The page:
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Fairies, demons, and ghosts: Shakespeare’s fascination with the supernatural [infographic]

Although there was hostility towards witchcraft and sorcery well before the 16th century, it is in this time period where we see religious and legal punishment juxtaposed with the increasing use and enjoyment of special effects in plays to convey magic and the supernatural. Laws and statues against witchcraft were passed, the popularity of witch trials was beginning to rise, yet such an atmosphere did not discourage Shakespeare and other playwrights from incorporating otherworldly elements in their works. Early modern drama involved Fairy Kings and Queens, devils and demons, human magicians, minor fairies and sprites, and ghosts and apparitions, all with different levels of power. Depending on the play, a being might have a number of abilities and serve a number of different purposes — be it corrupting humans, serving masters, prophesying, or casting spells. Discover more about Shakespeare and the supernatural via the graphic below.

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Download the infographic as a PDF or JPG.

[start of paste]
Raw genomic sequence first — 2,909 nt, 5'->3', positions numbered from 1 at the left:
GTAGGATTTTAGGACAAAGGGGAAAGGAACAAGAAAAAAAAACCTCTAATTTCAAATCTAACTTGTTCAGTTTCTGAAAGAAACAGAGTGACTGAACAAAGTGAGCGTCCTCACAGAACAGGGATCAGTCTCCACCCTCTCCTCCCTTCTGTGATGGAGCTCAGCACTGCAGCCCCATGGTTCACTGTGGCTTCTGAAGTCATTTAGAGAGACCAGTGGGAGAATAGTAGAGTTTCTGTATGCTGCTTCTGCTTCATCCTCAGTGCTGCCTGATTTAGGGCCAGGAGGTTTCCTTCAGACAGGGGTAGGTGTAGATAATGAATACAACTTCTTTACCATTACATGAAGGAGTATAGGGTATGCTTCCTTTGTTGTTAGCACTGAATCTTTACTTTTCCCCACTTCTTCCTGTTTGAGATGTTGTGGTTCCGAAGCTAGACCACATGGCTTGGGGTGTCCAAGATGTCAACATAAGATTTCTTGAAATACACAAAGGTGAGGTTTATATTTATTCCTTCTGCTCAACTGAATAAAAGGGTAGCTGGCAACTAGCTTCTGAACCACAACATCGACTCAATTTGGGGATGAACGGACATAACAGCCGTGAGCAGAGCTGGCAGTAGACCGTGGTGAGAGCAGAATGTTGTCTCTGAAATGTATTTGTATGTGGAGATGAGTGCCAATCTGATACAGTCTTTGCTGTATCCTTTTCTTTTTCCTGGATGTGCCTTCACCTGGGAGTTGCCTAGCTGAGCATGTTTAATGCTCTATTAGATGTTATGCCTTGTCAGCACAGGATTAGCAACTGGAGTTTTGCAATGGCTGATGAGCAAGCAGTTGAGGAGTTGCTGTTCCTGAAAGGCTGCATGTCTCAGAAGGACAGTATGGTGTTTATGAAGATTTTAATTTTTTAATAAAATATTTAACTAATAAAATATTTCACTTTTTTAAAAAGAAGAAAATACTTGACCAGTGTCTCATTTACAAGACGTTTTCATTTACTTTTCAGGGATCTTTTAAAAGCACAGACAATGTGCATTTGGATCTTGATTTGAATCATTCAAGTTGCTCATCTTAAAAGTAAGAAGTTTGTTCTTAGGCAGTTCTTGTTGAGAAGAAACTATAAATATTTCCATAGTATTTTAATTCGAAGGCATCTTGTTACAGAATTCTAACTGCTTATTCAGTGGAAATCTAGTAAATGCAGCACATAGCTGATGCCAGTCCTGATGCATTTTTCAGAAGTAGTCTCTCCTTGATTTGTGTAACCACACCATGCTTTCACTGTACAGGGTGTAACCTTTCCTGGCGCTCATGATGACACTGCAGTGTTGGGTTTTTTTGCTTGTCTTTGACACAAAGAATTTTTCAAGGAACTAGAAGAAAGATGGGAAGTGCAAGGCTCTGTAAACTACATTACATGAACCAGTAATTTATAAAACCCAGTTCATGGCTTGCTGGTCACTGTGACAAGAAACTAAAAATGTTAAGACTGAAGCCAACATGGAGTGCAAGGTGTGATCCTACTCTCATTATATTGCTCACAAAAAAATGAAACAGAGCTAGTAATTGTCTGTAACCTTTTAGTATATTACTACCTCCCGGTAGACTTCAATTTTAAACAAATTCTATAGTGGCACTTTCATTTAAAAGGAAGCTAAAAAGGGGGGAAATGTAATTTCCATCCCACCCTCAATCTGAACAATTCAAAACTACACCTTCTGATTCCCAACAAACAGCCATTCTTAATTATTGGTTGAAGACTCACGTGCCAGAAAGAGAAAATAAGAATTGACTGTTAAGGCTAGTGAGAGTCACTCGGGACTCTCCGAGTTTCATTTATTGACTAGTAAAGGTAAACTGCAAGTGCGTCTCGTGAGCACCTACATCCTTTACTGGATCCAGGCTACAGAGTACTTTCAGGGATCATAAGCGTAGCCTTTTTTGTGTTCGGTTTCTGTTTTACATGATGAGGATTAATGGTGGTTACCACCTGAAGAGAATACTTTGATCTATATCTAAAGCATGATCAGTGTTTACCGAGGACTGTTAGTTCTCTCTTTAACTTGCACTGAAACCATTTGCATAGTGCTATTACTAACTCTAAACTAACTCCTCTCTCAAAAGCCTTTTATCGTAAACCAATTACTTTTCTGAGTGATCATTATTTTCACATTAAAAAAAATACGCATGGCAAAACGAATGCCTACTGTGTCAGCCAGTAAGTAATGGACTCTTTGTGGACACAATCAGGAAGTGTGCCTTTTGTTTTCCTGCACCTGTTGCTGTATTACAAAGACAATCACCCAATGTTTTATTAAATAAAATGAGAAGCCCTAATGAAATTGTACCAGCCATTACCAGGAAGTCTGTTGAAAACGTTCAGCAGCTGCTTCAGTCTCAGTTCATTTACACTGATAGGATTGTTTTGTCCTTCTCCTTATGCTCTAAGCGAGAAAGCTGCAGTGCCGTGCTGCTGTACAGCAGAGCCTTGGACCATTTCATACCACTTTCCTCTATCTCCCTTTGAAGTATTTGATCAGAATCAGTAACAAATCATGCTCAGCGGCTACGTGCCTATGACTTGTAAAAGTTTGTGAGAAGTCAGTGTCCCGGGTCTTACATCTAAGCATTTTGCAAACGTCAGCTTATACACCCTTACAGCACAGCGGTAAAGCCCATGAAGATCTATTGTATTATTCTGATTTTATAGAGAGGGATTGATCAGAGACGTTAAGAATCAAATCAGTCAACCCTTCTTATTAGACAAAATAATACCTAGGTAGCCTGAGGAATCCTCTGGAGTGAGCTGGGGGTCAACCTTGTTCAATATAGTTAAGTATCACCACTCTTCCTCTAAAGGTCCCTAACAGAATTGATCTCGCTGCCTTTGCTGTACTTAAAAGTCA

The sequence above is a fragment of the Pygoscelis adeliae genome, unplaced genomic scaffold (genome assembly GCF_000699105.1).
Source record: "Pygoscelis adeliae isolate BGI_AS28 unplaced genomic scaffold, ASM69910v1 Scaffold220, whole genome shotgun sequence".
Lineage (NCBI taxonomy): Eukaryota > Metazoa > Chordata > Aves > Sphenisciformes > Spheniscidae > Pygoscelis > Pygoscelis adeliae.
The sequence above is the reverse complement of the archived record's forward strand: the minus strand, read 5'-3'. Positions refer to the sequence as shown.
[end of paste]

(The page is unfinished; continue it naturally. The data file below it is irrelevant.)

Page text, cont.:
Featured image credit: “Oberon, Titania and Puck with Fairies Dancing”, by William Blake. Public Domain via Wikimedia Commons.

Recent Comments

  1. sekhar

    Belief goes both sides

  2. […] Fairies, demons, and ghosts: Shakespeare’s fascination with the supernatural [infographic] […]

  3. Thane

    Who is supernatural in Comedy of Errors and 12th Night, and don’t the gods’ who pop up in Cymbeline and Winter’s Tale count? Come to think of it, do the visions in Henry VIII speak, or am I forgetting another supernatural scene?

  4. […] Oxford University Press has taken a closer look at Shakespeare’s fascination with the supernatural in this infographic. […]

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